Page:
- Associated Press - Tuesday, December 9, 2014

BATON ROUGE, La. (AP) - Gov. Bobby Jindal directed a state crime victim’s board Tuesday to pay hospitals, health centers and doctor’s offices for sexual assault victims’ medical exams, in an effort to keep victims from being hit with bills that can total thousands of dollars.

Advocacy groups and state lawmakers have called it outrageous and improper to bill rape victims for their forensic medical exams, and they’ve called for changes to state law and health care policies.

Jindal’s executive order is a stopgap measure, designed to address the criticism until a more sweeping set of law changes can be debated in the next legislative session, which begins in April.

Some hospitals don’t seek payment from rape victims for their medical exams, while others treat the victims like any other emergency room patient and bill them or their insurance companies for care.

The governor’s order seeks to funnel those repayment claims to the Crime Victim’s Reparation Board. Jindal’s action requires the board to revise its policies, so a health care provider can seek reimbursement for the sexual assault exam from the board.

But questions remain about whether hospitals and clinics will send their payment claims to the board - and about what costs are included in a forensic medical exam.

“There is additional language that we’re going to work on in legislation that will make all of that a lot clearer,” said Health and Hospitals Secretary Kathy Kliebert.

Kliebert’s department and the Louisiana State Police were charged by Jindal with leading a group to define what costs will be considered part of the forensic medical exam and reimbursable by the board.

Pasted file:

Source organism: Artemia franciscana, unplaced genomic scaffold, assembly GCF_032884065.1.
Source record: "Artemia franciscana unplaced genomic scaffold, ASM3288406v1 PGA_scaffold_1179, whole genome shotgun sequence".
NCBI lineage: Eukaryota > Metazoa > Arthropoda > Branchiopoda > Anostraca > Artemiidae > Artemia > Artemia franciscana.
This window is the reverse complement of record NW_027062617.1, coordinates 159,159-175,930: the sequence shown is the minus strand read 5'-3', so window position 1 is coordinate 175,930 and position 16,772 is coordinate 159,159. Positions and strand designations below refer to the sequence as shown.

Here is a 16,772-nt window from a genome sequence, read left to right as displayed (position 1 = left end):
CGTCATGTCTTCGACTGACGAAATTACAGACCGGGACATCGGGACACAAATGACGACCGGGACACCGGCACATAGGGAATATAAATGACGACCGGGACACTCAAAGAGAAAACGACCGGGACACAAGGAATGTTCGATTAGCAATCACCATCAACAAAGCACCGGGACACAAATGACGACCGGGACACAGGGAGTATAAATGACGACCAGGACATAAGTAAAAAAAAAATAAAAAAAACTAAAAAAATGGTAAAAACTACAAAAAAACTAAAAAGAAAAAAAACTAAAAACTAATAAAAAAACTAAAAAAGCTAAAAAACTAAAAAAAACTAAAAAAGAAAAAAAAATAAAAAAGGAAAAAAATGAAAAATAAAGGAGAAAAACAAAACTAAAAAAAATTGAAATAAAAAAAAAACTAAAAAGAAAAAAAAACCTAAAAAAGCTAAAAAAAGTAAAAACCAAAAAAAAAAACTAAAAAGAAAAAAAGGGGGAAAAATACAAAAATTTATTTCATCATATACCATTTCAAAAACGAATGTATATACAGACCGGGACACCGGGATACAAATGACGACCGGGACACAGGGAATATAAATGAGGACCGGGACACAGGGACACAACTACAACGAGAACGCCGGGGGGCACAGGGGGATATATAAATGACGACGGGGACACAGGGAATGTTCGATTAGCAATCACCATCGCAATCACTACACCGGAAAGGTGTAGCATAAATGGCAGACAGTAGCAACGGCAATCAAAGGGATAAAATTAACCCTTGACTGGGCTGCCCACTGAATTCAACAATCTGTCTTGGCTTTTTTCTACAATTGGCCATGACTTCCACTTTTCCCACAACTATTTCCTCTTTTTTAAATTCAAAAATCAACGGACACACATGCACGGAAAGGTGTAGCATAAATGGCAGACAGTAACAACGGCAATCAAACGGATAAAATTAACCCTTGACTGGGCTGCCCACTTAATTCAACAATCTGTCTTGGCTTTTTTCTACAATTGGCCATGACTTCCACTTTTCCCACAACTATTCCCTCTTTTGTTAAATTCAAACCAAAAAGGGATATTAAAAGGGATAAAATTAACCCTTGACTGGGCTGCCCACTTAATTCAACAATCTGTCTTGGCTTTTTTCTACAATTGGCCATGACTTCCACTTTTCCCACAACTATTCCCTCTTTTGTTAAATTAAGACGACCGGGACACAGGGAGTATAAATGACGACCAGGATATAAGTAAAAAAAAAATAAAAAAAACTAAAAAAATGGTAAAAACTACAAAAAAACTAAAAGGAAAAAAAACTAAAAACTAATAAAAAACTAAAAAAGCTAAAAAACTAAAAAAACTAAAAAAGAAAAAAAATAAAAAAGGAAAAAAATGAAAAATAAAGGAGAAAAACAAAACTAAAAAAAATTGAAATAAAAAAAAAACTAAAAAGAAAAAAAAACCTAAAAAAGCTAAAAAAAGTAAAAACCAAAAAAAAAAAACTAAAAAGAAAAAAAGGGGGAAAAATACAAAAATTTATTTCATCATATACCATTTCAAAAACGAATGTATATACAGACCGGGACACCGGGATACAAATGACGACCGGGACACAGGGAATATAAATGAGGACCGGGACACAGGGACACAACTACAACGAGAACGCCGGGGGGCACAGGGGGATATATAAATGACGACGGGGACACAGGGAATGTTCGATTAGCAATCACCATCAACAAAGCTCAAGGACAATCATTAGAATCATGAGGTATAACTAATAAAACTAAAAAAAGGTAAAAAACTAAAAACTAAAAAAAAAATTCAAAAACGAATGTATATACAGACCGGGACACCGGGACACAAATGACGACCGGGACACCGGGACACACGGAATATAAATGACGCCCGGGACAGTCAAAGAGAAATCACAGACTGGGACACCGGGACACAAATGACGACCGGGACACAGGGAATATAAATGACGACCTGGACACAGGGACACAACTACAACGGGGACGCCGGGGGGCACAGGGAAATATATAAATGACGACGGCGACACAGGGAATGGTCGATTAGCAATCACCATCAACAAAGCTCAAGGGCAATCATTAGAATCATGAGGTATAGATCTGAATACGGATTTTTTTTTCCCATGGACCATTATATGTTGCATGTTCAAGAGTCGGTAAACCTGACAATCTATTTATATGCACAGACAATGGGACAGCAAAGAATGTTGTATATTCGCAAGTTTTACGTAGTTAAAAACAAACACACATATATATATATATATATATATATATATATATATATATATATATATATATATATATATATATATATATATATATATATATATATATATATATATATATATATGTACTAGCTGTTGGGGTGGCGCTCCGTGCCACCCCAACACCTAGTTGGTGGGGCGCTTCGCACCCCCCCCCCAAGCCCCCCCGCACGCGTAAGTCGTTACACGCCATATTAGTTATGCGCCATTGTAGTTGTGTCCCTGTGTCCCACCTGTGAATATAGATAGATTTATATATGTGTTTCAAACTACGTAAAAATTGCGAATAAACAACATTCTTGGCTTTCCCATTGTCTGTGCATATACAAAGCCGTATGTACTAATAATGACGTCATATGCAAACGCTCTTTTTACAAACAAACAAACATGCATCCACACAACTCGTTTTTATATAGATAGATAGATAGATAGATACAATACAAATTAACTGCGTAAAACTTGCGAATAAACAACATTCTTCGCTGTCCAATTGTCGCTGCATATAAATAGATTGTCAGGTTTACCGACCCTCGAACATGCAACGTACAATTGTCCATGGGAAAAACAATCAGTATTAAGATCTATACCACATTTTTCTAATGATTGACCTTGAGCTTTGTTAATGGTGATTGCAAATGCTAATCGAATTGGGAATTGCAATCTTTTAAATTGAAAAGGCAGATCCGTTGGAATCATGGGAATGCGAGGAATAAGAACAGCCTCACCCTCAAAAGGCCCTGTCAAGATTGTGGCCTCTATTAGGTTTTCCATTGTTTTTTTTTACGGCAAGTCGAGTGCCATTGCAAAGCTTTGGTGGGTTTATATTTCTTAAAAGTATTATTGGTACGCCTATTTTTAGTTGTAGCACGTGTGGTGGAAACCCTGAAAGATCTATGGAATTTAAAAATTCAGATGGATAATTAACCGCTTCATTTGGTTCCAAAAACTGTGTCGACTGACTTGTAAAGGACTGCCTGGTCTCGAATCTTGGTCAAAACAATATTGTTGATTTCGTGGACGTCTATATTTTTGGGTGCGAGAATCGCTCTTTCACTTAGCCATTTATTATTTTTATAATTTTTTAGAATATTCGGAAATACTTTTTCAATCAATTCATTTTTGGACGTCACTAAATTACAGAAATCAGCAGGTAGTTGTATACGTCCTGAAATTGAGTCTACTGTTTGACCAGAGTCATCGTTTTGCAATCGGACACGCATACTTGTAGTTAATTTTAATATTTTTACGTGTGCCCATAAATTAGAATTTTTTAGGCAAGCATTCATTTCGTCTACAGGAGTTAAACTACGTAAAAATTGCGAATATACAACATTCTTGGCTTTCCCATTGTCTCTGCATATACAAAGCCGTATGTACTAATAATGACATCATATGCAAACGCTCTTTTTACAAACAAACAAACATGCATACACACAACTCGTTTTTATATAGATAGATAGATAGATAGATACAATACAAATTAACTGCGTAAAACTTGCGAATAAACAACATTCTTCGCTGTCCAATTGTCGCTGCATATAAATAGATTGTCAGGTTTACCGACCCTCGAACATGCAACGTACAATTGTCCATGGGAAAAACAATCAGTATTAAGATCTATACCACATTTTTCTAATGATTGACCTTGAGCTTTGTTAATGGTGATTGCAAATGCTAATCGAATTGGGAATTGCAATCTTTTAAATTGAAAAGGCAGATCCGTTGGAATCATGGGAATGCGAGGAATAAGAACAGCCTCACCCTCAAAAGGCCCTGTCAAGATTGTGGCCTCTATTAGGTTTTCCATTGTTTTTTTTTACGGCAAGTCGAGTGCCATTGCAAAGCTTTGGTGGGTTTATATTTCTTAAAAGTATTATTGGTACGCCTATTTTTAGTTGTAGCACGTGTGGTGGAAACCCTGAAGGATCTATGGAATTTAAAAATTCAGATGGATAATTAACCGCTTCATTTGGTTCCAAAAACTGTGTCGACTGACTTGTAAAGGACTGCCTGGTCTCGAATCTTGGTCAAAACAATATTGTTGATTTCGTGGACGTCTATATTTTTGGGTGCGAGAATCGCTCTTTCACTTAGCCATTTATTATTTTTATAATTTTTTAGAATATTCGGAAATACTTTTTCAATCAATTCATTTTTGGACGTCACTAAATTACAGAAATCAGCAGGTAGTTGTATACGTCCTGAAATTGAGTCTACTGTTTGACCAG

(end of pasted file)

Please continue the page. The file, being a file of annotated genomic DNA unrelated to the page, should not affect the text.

“There’s a lot of controversy about exactly what does that include. Does it include pregnancy testing? Does it include any type of blood testing or other auxiliary kind of services?” Kliebert said.

Jindal’s order also calls on the health department to coordinate a sexual assault response plan for each of the state’s nine regional health districts by Feb. 1, to outline minimum standards for handling rape kits and to ensure rape victims have access to a medical exam.

The health department announced in October it intends to ask lawmakers to require health care providers to bill the crime reparation board for rape exams. It also wants lawmakers to remove any requirement that victims file a police report to be eligible to have those costs covered.

“Much more is left to be done, and I look forward to continuing the process to improve care and services for victims of sexual assault,” Rep. Helena Moreno, D-New Orleans, said in a statement. Moreno is expected to sponsor the legislation.

Thirty-two states pay for sexual assault forensic examinations through a victim’s compensation program, and 38 states prohibit health care providers from charging victims for the exams, according to Washington-based AEquitas: The Prosecutors’ Resource on Violence Against Women.

Louisiana’s Crime Victim’s Reparation Board gets money from a fine levied in criminal court cases. State officials are trying to determine if the board will have enough money from those fines to pay for the forensic medical exams.

LOAD COMMENTS ()

 

Click to Read More

Click to Hide